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Wire Right, Sound Right

Tuning Your Home Theater Affordably

By Jim Bray

Part One: First Steps

Part Two: The Components We Used

Part Three: Buying a TV

Part Four: Buying a Projection TV

Part Five: Accessorizing

Part Six: Buying a Receiver

Part Seven: Speakers

Part Eight: More on Buying Speakers

Did you know that you can make your home theater perform better by making a few modest upgrades that don’t even come close to breaking the bank?

A little tweak here and there can be an excellent way to augment today’s affordable Dolby Digital-equipped audio/video receivers (which have become so cheap they’re almost giving them away in Wheaties boxes), and the mainstream speakers most of us have on hand.

I’m speaking about things like patch cords and speaker wire, stuff that’ll give you more bang for your buck without causing you to take out a second mortgage on your house.

You don’t even need to look farther than the big “mainstream” companies for such equipment, either. Though snobs may want to look down their noses at the RCAs and Panasonics of the world, in my experience these companies have traditionally offered good value and equipment that’s, for the most part, easy to use and easy to live with.

RCA sent me a couple of examples from its line of accessory gadgets and doodads and, while they obviously aren’t in the same league as the really high end stuff I’d buy if I won the lottery, they’re workable solutions for people who can’t or won’t justify paying hundreds of dollars for a lousy cable, wire, or cord.

Take patch cords, for example. Quite simply, the connecting cables that come with most audio and/or video components (if they even bother to include any) are generally as cheap as the manufacturers can get away with, so upgrading them can be an excellent investment.

RCA’s HP (“High Performance”) series of cords will only set you back twenty bucks or so (depending on which cables you buy and how long they are) and they’re a good place to start. The cables feature 24K gold plated connectors and oxygen-free copper wire, as well as an “aluminized” mylar shield to cut down on signal interference.

Did they make an audible difference? Yes - not as much as the $100 Monster cables I also have, but what do you expect?

Surge protectors are really glorified power bars, except they can also help protect your toys from power spikes that could potentially fry them - and the best of them are supposed to scrub the electronic crud out of your power line. They don’t work miracles, but they help.

RCA's $40 SCTV160 is a surge protector that has room for eight power plugs, a phone/modem line, and your coaxial cable or satellite TV feed. It even comes with a phone cord, a length of coax, an audible alarm (which, fortunately, I never had to experience!) and indicator lights that tell you it’s working as it’s supposed to. A master power button turns on and off the components hooked into it.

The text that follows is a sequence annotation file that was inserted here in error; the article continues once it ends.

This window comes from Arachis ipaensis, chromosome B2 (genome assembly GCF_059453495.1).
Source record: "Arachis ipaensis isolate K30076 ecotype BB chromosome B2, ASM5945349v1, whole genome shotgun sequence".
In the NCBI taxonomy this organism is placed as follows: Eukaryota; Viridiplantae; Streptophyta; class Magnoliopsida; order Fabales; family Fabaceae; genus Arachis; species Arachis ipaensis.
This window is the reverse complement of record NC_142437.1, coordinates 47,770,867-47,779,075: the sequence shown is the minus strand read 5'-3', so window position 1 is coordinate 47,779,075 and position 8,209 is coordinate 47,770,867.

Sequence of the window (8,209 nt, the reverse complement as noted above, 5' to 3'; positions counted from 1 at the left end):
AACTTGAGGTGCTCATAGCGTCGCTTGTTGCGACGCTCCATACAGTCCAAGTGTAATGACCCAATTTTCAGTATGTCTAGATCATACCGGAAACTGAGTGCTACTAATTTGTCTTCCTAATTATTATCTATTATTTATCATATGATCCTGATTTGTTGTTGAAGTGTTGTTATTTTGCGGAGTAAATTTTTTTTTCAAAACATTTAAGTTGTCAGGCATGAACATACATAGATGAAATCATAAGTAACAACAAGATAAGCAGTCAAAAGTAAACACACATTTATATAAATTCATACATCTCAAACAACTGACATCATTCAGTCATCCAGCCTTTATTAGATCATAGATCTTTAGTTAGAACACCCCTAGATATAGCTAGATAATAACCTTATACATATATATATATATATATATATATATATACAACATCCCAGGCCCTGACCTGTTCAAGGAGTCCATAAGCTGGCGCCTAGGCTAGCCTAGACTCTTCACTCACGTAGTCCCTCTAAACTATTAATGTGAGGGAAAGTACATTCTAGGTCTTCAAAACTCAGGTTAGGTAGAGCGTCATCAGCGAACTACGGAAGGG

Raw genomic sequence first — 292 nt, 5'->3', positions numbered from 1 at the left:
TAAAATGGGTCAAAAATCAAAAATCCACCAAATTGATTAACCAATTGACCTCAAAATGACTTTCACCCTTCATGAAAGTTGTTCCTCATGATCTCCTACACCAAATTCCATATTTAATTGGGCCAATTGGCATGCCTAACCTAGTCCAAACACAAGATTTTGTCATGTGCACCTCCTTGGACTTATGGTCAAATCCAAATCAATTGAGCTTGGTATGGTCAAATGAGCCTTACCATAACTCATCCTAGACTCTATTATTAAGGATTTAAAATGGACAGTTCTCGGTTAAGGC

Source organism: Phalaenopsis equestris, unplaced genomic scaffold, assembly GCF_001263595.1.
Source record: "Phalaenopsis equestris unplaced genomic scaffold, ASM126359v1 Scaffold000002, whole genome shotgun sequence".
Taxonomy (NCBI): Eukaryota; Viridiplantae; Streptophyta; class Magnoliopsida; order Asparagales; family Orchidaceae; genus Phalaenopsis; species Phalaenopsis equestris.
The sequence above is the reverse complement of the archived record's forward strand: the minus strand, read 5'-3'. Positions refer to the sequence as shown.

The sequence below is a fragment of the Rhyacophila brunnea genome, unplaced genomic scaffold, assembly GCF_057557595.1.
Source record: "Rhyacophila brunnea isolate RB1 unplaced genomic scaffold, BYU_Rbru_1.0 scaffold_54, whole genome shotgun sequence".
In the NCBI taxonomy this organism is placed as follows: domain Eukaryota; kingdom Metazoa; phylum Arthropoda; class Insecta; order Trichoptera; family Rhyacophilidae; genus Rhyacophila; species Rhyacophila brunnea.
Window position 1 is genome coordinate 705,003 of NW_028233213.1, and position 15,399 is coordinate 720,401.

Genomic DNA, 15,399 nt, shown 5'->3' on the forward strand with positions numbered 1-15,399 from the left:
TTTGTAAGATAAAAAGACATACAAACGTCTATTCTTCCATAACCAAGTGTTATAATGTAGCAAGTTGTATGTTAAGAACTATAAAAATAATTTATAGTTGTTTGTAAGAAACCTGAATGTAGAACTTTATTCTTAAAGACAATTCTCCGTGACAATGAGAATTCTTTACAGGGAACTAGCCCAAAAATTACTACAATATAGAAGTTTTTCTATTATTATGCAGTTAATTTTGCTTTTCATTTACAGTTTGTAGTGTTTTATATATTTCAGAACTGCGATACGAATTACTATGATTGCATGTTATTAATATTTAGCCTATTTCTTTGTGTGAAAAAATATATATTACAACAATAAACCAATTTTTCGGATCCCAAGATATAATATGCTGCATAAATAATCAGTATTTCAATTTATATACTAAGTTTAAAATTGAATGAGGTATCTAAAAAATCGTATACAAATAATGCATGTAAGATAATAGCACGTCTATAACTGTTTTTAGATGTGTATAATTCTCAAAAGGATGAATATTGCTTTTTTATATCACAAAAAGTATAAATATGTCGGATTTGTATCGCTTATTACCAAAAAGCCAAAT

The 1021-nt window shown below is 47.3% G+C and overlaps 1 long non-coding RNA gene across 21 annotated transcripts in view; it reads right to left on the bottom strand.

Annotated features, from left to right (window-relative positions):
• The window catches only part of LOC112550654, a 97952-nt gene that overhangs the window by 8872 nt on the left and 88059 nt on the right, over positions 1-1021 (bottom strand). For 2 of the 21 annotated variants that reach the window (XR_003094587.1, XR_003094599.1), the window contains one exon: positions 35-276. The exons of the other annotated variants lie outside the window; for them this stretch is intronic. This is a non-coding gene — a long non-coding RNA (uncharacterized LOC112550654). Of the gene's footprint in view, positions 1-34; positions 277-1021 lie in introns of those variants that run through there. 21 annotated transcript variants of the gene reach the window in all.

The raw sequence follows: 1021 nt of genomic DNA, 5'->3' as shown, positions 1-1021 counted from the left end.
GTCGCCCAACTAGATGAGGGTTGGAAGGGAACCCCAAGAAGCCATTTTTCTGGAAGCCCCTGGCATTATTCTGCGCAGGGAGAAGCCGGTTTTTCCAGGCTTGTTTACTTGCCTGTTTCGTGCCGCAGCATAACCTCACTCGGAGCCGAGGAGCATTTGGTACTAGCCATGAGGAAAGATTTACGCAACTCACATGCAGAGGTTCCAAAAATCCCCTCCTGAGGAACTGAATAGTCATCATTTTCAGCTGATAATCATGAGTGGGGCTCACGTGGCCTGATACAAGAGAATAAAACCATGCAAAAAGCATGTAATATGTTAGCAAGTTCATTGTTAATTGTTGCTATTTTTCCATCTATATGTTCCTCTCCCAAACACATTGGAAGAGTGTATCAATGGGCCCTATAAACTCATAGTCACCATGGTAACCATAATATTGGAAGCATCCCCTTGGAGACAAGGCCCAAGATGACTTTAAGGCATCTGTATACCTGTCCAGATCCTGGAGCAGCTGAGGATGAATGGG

The CVH920 “Video Source Selector” ($80) is a nice tool for people who’ve collected more toys than they have places to connect them. Its rear panel has inputs for six components, and one more on the front (which is great for hooking in a camcorder). A single output goes to your TV. All the connectors include RCA-type (which means "garden variety") audio and video jacks as well as the higher end video “S-Connectors.”

The little box doesn’t come with its own remote control, but it has a “learn” feature that lets you teach it to work with your other equipment’s remotes. This is excellent news for couch potatoes, because it means they won’t have to get up and walk over to the source selector, thereby expending unnecessary energy.

One of the most important upgrades you can make is to your speaker wire. There are a zillion types of wire, costing from pennies to “manybucks” per foot. I recommend you spend as much as you can afford, and I speak from experience. I’d been using “dollar a foot” wire before springing for some “middle high end” Monster cables, and the difference was immediately audible. It was almost like getting new speakers. Almost...

These are only a few examples of easy home theater tweaks, and the difference they can make in your room will depend a lot on how much you spend and where you spend it. Even if you only make a few key enhancement, however, you can receive a noticeable improvement that’ll boost your home theater enjoyment for years.

Next we'll start looking at the audio side of things.

Jim Bray's technology columns are distributed by the TechnoFILE and Mochila Syndicates. Copyright Jim Bray.

 

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Updated May 13, 2006